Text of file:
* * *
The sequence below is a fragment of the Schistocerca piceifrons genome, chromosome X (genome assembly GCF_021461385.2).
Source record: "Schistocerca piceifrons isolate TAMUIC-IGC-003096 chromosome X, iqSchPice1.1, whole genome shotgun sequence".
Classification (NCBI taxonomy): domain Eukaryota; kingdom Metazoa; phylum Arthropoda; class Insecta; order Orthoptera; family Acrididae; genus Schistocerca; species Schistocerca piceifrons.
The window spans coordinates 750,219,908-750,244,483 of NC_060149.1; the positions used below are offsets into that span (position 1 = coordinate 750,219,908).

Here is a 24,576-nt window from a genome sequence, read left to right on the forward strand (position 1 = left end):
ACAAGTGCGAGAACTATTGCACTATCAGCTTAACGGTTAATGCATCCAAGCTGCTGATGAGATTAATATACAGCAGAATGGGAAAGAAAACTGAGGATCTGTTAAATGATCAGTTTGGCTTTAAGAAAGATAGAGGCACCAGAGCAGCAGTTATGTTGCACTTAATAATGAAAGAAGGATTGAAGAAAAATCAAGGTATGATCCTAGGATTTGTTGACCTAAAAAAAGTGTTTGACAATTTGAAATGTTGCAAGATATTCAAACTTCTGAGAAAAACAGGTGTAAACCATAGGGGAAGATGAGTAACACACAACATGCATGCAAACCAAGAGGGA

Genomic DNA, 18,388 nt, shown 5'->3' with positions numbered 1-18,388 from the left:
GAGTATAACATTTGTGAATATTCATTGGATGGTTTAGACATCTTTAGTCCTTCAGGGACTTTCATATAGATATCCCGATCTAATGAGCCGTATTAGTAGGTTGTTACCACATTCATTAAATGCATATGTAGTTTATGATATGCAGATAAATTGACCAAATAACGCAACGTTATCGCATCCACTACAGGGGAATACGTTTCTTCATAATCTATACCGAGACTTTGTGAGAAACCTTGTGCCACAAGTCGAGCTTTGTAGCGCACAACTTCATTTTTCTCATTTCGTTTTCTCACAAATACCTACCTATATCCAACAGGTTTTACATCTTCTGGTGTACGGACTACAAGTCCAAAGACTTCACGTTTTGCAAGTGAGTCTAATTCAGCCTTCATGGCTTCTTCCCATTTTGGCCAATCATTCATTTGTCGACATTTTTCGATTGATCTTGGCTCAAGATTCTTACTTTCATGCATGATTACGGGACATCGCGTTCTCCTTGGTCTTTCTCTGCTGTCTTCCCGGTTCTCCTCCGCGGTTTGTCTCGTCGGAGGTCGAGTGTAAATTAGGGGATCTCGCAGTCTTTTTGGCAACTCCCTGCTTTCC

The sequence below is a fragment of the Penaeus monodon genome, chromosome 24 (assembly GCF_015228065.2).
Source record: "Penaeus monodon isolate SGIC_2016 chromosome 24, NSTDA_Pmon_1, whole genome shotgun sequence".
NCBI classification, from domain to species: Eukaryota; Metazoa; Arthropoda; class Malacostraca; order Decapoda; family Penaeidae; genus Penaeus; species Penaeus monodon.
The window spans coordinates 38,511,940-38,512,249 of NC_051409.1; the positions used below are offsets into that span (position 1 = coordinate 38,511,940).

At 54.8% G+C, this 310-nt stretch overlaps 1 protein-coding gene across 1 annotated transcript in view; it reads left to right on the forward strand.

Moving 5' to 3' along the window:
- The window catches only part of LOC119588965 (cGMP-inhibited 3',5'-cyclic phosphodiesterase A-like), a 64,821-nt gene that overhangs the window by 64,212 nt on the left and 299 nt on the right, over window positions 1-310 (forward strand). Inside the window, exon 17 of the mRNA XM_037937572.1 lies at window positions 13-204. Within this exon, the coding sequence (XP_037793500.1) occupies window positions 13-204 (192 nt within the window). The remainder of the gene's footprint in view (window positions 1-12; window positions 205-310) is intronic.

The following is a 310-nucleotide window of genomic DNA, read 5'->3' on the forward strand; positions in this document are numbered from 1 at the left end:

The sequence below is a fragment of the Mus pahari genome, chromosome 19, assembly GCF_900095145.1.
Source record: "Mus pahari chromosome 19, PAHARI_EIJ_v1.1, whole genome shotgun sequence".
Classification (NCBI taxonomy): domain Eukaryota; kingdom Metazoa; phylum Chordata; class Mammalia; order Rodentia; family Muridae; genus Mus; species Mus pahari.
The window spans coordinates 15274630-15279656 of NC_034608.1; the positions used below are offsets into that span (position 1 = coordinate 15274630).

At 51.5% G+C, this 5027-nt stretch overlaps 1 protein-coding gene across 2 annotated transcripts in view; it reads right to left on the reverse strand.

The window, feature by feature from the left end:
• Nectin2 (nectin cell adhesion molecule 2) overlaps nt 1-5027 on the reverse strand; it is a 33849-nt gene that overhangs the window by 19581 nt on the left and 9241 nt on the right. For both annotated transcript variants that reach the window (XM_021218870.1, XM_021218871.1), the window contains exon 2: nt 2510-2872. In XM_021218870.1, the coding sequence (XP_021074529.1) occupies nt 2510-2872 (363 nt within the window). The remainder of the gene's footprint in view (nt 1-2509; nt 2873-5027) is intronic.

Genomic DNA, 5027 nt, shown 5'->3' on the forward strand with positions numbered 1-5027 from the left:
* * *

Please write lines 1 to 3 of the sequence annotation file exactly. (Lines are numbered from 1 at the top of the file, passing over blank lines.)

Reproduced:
The sequence below is a fragment of the Schistocerca piceifrons genome, chromosome X (genome assembly GCF_021461385.2).
Source record: "Schistocerca piceifrons isolate TAMUIC-IGC-003096 chromosome X, iqSchPice1.1, whole genome shotgun sequence".
Classification (NCBI taxonomy): domain Eukaryota; kingdom Metazoa; phylum Arthropoda; class Insecta; order Orthoptera; family Acrididae; genus Schistocerca; species Schistocerca piceifrons.